THE MERSEYBEATS: THE MERSEYBEATS, CONSIDERED (1964): Really mystified . . . and the mystifying rest of it

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THE MERSEYBEATS: THE MERSEYBEATS, CONSIDERED (1964): Really mystified . . . and the mystifying rest of it

Across a number of illustrated articles, Elsewhere has shown how Beatles' album covers became so iconic that they would be copied, parodied and paid earnest homage to.

If their debut Please Please Me caused no visual ripples at the time (although it did subsequently), With the Beatles of 1963 was a real game-changer.

By this time they were Enormously Famous in Britain (America would fall within months of the album's release when the same cover was used for their Meet the Beatles version).

And that striking cover by Robert Freeman of half-lit, unsmiling faces made such an impact that it was immediately copied.

In this article about the Sorrows album of '65 where they adopted a similar look, we identified albums by the Rolling Stones, Kinks and Pretty Things which had followed in the wake of With the Beatles.

Then there were the Beatles' pals from Liverpool, the Merseybeats who had also played the Cavern, toured Britain, enjoyed early hit singles, even made a short film Beatit, had their photo taken by Max Scheler (above) and then – signed to Fontana, alongside the Pretty Things among others – recorded this self-titled debut album.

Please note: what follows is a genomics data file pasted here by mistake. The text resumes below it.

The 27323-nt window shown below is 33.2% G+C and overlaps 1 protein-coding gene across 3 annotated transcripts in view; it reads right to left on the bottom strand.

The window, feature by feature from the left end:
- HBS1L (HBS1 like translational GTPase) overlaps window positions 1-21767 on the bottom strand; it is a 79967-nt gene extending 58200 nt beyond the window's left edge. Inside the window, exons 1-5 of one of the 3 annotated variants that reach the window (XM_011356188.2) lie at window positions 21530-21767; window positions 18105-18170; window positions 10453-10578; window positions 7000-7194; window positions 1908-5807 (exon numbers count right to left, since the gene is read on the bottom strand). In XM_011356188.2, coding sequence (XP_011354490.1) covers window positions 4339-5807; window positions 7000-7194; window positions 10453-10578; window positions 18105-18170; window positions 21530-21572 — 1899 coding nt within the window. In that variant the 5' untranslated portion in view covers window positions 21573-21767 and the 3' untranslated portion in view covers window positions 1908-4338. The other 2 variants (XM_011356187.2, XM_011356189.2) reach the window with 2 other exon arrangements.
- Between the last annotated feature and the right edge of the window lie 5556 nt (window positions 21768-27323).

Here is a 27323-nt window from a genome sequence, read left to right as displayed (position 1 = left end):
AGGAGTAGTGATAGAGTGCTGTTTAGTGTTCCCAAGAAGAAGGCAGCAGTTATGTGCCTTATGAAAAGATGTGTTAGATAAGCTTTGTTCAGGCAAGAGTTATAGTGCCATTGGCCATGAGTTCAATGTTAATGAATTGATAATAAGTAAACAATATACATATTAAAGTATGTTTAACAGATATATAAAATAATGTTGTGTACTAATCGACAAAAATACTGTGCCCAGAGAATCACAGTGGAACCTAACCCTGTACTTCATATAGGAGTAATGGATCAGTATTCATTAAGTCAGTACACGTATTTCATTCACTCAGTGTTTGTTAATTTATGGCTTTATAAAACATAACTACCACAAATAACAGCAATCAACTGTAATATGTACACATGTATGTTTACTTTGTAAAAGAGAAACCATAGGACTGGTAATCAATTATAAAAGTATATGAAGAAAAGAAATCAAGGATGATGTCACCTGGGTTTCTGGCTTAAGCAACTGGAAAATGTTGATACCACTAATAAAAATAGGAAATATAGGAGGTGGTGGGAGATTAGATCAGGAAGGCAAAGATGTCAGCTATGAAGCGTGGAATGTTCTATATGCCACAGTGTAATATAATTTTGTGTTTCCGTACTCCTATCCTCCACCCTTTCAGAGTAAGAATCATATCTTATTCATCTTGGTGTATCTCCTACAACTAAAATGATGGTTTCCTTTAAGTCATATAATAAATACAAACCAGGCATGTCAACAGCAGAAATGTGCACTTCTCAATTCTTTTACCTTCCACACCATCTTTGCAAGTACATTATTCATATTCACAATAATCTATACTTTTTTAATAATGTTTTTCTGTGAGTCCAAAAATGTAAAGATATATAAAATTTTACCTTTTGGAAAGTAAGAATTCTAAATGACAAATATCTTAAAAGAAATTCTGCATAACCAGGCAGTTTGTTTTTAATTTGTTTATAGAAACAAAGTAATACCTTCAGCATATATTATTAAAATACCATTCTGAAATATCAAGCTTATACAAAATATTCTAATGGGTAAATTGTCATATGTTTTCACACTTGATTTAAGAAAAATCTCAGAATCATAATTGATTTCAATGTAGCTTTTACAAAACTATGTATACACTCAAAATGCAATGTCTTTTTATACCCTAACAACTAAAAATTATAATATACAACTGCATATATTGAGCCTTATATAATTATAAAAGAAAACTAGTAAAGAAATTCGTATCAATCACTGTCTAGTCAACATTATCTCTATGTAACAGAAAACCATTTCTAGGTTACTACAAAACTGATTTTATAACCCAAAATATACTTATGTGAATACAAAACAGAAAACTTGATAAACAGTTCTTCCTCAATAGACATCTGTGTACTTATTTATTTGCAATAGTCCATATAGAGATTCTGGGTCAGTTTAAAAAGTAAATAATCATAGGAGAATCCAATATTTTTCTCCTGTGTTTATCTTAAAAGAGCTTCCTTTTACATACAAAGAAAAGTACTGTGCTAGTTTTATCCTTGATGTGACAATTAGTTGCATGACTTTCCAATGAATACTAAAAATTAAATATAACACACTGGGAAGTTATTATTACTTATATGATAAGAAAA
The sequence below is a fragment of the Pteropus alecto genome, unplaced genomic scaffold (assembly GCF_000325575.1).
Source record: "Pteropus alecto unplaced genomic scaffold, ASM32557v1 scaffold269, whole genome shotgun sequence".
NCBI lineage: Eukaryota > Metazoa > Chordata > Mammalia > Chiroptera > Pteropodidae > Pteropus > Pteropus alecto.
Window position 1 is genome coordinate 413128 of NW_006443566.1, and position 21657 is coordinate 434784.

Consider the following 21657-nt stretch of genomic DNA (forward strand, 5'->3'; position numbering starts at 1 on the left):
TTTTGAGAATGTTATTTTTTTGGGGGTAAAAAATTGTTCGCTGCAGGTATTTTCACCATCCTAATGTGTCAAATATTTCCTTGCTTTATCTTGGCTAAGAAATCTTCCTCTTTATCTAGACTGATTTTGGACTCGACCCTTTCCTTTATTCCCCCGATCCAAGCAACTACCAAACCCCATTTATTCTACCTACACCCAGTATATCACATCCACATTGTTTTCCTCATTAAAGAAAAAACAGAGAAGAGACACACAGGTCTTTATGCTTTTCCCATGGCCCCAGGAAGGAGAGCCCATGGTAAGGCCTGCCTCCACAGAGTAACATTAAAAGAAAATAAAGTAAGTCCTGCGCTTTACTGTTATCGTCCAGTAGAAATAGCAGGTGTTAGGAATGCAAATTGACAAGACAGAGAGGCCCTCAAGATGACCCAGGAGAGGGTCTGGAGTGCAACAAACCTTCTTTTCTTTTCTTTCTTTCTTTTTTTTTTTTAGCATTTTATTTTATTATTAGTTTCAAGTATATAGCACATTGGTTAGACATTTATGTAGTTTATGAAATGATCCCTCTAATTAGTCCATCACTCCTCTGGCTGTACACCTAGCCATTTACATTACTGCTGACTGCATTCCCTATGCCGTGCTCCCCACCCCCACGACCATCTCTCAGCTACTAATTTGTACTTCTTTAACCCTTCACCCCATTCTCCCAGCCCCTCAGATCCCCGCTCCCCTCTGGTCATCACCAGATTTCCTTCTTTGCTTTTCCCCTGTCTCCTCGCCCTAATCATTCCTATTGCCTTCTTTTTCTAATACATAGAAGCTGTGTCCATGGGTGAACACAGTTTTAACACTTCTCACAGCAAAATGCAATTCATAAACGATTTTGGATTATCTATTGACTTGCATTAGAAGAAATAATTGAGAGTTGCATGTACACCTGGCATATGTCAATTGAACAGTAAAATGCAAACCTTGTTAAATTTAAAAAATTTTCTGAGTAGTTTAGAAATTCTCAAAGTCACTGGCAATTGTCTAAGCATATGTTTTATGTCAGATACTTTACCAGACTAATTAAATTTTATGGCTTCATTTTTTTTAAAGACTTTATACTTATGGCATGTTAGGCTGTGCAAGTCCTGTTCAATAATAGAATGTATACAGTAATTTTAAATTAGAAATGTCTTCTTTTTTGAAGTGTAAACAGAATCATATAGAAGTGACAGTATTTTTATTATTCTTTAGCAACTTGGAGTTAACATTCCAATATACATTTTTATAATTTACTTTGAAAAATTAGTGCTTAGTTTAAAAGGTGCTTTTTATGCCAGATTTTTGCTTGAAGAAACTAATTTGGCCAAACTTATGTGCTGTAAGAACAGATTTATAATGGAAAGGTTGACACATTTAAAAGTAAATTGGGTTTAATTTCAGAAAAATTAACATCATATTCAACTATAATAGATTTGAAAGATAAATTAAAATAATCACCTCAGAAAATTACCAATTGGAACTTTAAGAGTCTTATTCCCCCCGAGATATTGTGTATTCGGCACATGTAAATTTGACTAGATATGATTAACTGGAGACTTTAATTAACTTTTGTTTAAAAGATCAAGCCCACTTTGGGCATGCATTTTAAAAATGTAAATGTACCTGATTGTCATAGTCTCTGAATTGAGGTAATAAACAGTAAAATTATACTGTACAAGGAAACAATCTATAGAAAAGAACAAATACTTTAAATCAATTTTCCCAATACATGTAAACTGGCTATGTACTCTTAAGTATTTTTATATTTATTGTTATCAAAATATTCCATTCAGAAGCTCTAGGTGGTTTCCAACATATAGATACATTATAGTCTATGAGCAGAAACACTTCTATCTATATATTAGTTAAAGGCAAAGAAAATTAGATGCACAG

frontAnd on the cover by the uncredited photographer (perhaps Scheler) they looked exactly like a band of the Beatlemania era.

They didn't last long as the Merseybeats but along with the album certainly recorded enough songs on EPs and singles for there to be quite a number of compilations down the decades.

And in some form or other they carried on playing off and on for many decades with dozens going through the line-up behind singer/writer Tony Crane (and sometimes bassist Billy Kinsley).

In a slightly interesting aside, the founding duo of singer/writer Crane and Kinsley got together again as the Merseys after the Merseybeats broke up in '66 and had a hit with their cover of the McCoy's Sorrow which David Bowie covered on Pin Ups . . . and George Harrison borrowed a line from it for It's All Too Much.

But our attention turns to their sole Merseybeats album – in that terrific period-piece cover – which has been pulled randomly from the shelves for consideration.

In places it is a cracker and they live up to their name as they distill the whole three guitars/drums + backing vocals and streamlined catchy pop.

Really Mystified by Crane could have slotted onto With the Beatles (just requiring a McCartney/Little Richard “ooh-ooh” to bring it home).

Milkman by Crane and bassist Johnny Gustafson (also of The Big Three) is very nice slice of jangle pop, especially if you enjoyed Herman's Hermits' better if somewhat anodyne songs like I'm Into Something Good and Silhouettes .